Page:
Stepping out of a meeting of opposition leaders at Nationalist Congress Party leader Sharad Pawar’s residence on Wednesday, Congress president Rahul Gandhi echoed West Bengal chief minister Mamata Banerjee, who said they would all have a pre-poll alliance and work out a common minimum programme.
The meeting was also attended by senior National Conference leader Farooq Abdullah, Andhra Pradesh chief minister N.Chandrababu Naidu and Delhi chief minister Arvind Kejriwal.
At the same time, the Nehru-Gandhi scion clarified that while the opposition parties will work together at the national level, they will also compete with each other in the states. This was an obvious and clear indication of the prevailing fluid situation in Uttar Pradesh, West Bengal and Delhi, where the Congress is having problems with potential partners.
This has also revived an old internal debate in the grand old party about whether it should strengthen itself and maximise its gains or should it sacrifice its self-interest to build alliances for the specific purpose of unseating the Modi government.
Finding a balance between these two objectives is always a challenge. This was best exemplified by two incidents witnessed in Parliament in the last days of the session. When the opposition parties protested in the Rajya Sabha a day after the Yogi Adityanath government in Uttar Pradesh did not allow Samajwadi Party president Akhilesh Yadav to travel to Allahabad, the Congress did not join the rest.
This infuriated the Samajwadi Party leaders who felt this was symptomatic of the Congress party’s big brother attitude.
Within a day, the Congress also managed to anger Mamata Banerjee after Adhir Ranjan Chowdhary, a senior Congress leader from West Bengal, charged that the Trinamool Congress chief was involved in the Saradha chit fund scam while speaking in the Lok Sabha. Former Congress president Sonia Gandhi was present in the House when Chowdhury attacked the West Bengal chief minister.
An enraged Banerjee confronted Sonia Gandhi over this later, declaring that she would not forget this incident. The Congress leader responded, “We are accusing each other but we are friends.” However, an angry Banerjee kept muttering that she would ensure that Chowdhury was defeated in the elections long after Sonia Gandhi had left.
There was no official reaction by the Congress to these two seemingly minor incidents but party leaders informally remarked that they could not allow demanding allies to walk over them and that they had every right to protect their turf. The general refrain in the Congress was that in its eagerness to stitch up alliances, the party could not lose sight of the fact it also has to strengthen its organization.
On its part, the Congress is furious with the Trinamool Congress for poaching on its legislators and MPs in West Bengal. It is also upset with Mayawati and Akhilesh Yadav for going ahead with their alliance in Uttar Pradesh and leaving Amethi and Rae Bareli for their leaders which many described as an act of charity.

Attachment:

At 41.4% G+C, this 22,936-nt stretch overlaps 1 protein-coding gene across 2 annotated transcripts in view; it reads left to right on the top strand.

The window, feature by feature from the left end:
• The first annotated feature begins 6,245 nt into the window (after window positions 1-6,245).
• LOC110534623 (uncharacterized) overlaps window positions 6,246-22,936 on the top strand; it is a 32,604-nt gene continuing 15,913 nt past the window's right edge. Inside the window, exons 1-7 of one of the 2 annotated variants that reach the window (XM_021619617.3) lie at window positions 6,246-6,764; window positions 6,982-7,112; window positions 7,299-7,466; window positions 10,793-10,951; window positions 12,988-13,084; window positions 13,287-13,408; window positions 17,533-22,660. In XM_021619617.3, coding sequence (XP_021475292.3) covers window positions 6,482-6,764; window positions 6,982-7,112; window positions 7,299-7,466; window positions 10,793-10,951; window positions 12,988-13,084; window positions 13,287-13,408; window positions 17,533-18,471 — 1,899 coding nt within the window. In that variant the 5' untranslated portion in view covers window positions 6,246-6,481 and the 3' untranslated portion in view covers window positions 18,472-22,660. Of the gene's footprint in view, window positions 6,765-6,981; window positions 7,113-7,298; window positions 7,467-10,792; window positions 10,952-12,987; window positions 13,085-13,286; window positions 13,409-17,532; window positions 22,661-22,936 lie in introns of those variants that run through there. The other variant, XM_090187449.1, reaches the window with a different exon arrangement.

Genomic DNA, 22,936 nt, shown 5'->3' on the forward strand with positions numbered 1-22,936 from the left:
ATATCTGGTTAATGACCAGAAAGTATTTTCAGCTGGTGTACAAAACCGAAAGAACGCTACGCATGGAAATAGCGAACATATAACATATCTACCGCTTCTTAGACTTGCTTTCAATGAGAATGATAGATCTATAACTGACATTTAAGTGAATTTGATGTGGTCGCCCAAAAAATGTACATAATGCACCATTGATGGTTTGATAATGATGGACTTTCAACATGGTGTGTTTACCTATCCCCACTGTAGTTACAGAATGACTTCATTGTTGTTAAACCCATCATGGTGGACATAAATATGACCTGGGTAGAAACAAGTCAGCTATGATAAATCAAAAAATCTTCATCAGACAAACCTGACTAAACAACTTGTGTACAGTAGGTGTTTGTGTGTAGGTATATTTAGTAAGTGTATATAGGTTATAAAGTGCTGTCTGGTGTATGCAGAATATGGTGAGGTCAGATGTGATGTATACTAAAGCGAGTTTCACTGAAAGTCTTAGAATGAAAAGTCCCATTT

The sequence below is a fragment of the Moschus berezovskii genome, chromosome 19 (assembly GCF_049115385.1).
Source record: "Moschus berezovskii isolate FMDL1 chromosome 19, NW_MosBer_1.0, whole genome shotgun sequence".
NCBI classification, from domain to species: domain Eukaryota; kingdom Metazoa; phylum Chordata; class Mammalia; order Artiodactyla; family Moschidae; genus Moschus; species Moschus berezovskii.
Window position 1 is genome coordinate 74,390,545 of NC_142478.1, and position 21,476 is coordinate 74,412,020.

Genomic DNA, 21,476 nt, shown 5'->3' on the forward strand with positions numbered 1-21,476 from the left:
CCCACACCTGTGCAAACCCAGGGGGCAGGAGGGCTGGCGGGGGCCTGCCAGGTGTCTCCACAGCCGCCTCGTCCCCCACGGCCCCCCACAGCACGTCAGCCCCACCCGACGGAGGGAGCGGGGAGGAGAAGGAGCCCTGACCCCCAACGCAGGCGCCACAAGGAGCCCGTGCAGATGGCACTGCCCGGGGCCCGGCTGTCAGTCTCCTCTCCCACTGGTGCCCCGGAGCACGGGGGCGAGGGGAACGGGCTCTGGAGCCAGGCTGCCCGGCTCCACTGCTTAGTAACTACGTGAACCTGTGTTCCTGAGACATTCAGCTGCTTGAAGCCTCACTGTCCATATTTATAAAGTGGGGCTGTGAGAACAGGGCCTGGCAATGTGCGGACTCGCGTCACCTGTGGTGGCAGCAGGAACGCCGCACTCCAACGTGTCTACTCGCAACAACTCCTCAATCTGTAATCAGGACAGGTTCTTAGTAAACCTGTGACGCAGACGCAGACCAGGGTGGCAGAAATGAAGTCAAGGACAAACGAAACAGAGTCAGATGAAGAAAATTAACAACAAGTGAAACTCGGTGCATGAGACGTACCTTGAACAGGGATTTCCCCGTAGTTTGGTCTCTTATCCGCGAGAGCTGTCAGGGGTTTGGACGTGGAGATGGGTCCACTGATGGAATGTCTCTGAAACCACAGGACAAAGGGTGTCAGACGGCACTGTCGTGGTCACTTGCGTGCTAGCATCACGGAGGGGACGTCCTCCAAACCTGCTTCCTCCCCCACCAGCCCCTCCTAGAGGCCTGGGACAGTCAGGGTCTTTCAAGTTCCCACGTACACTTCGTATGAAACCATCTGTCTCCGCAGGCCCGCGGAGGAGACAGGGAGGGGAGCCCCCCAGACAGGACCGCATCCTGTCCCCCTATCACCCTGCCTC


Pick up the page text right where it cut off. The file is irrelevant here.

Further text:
It is also finding it hard to forgive the two parties for not standing by their leaders when they were being hounded by the Modi government. The Congress has responded to the SP-BSP rebuff by bringing in Priyanka Gandhi Vadra and declaring bravely that it will contest all 80 seats in Uttar Pradesh on its own.
Though Banerjee put aside the Adhir Chowdhury incident and later announced that she was willing to work with the Congress and the Left parties at the national level to defeat the BJP, the two incidents provided a glimpse into the difficulties of implementing these decisions in the states where local rivalries are so well entrenched.
More importantly, they showed up the fragile and tenuous nature of relations between the Congress and its allies as even a minor incident has the potential to trigger an ego clash. This tug-of-war was a constant phenomenon when the Congress-led the United Progressive Alliance government was in power for two terms from 2004-20014.
When the Congress outsmarted the Bharatiya Janata Party and formed a government in Karnataka with the help of the Janata Dal (S) by sacrificing the chief minister’s post to the junior partner, it had sent out a strong message that the grand old party’s primary objective was to see that Narendra Modi does not return as Prime Minister in the 2019 general election.
However, the party’s victories in the three Hindi heartland states of Rajasthan, Madhya Pradesh, and Chhattisgarh clearly emboldened the Congress. The grand old party is convinced that its political fortunes are on the upswing and that it can now be more assertive with its allies. It attempted to do so in Uttar Pradesh when it demanded 20-odd seats as its share in the coming Lok Sabha election. It was promptly snubbed by the BSP and the SP.
In its zeal to demonstrate that it is a pan-India party with a national presence, the Congress cannot afford to forget that it is in no position to defeat the BJP on its own. The grand old party’s footprint is substantially reduced now and it has virtually nothing to show for itself in states like Bihar, Uttar Pradesh, West Bengal and Tamil Nadu.
(Author is a senior journalist. Views are personal)
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